A Really Brief Guide to Pesach

The Seder – Seminar in a Meal The Seder is structured around the fulfillment of a number of Biblical and Rabbinic commandments – The Paschal lamb -- During the times of the Temple, the Jewish people were commanded to roast a whole lamb on a spit and eat it on the first evening of Pesach.  The lamb was a symbol of Egyptian idolatry, specifically representing the ram god, Khnum who, according ...

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Four Cups, Four LeChaims

The Meshech Chochmah on the Four Cups (Parshas VaEirah) Our Sages instituted 4 cups of wine at the seder and the Talmud Yerushalmi says that each one of the cups of wine symbolizes a different expression of redemption. In Shmos 6:6 there are four expressions of redemption.  They are: Vehhotzeisi—I will take them out Vehitzalty—I will save them Vego’alty—I will redeem them Velakachty—I will take them to me as a people. Each expression ...

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Remember the Exodus, But Don’t Forget the Eisodus.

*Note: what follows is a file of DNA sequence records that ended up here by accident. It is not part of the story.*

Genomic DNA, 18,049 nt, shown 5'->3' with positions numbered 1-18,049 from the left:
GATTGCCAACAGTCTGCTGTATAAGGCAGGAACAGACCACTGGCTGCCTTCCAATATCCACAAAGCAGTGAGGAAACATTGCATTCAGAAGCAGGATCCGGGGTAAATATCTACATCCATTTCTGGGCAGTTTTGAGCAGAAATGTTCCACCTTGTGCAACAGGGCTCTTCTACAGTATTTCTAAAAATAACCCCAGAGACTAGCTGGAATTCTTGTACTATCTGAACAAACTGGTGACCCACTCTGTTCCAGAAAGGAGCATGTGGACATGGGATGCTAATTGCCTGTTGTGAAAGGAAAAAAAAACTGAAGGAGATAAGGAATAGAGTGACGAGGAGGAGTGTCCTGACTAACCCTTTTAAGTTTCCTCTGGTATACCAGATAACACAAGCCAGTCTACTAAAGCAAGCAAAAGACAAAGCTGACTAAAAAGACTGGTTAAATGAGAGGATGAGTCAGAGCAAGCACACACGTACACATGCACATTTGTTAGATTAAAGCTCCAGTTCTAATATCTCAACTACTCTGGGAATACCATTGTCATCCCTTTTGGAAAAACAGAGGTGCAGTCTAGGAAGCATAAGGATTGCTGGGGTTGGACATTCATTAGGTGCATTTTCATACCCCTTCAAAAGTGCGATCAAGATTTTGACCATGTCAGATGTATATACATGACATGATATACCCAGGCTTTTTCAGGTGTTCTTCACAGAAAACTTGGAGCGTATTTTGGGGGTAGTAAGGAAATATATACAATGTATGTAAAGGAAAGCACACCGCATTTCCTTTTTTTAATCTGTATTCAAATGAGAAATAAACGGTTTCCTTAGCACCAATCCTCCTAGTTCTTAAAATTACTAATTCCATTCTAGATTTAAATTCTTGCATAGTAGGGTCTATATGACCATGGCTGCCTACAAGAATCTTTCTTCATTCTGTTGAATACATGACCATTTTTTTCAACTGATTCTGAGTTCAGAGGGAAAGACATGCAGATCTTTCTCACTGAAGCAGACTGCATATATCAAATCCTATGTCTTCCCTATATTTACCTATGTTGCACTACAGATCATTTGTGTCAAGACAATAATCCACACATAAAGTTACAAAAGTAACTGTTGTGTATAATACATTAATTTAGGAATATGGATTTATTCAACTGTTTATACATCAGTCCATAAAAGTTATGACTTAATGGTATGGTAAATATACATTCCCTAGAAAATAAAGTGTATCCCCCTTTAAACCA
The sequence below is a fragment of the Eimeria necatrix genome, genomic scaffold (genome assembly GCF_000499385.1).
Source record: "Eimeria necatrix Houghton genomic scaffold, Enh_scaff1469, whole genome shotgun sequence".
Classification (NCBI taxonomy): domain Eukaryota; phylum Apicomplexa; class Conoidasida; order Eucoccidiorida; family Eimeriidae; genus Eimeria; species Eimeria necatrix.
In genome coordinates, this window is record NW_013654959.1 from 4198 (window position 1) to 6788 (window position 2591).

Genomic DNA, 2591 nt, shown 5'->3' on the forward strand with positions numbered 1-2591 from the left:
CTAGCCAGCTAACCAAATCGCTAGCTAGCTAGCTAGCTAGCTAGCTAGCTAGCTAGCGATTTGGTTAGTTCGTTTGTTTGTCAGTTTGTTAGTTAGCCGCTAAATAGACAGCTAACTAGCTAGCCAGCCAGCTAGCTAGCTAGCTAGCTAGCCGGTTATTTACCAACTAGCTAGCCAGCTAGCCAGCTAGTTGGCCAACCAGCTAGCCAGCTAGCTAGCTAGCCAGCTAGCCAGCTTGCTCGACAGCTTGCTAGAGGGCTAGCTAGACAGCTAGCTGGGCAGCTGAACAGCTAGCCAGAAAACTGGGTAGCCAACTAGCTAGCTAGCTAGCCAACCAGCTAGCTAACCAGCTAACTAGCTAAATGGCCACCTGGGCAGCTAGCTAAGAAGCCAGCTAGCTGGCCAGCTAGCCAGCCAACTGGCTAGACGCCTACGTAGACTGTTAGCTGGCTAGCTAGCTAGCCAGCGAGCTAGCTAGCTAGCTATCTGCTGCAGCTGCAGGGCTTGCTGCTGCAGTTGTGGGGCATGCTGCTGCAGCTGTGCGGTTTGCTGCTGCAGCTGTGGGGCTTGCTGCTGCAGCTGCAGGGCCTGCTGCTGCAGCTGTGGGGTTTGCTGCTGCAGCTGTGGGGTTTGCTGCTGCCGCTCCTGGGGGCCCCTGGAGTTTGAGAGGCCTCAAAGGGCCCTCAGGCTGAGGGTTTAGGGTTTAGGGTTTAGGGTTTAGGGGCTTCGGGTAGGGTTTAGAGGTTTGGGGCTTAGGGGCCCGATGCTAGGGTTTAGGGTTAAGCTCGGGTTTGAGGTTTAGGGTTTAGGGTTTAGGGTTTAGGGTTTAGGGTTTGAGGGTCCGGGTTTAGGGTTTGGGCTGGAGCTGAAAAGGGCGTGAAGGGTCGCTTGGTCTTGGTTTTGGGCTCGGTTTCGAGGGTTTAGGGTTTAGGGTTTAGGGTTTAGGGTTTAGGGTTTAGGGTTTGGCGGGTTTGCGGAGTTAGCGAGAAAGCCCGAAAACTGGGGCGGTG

Pesach celebrates a historic event – the freeing of the Jewish people from slavery in Egypt 3333 years ago. The Torah recounts how Hashem intervened in history, punished the Egyptian slave-masters and took His people –out of Egypt with miracles and wonders. The term Exodus  denotes the specific departure of Bnei Yisroel from Egypt. At this time, Hashem created the physical entity known as the Jewish people and paved the ...

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Pesach: Live It!

Merely remembering the pivotal events of Jewish history or reading about them occasionally is not sufficient to imbue ourselves with these messages. God established Pesach and the other festivals as interludes in time designed to focus our attention and pick up on specific ideas and values that the ordinary activities of life usually prevent us from contemplating.  They are times when we are totally immersed in a specific concept basic ...

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How Saving a Haggadah Saved a Life

One of the most famous Haggadahs in the word, is the Sarajevo Haggadah.  It is believed to have been taken out of Spain by Jews who were expelled in 1492. It was sold to the National Museum in Sarajevo in 1894.  During the Second World War, the Haggadah was hidden from the Nazis by the Museum's chief librarian, Derviš Korkut, who at risk to his own life, smuggled the Haggadah out of ...

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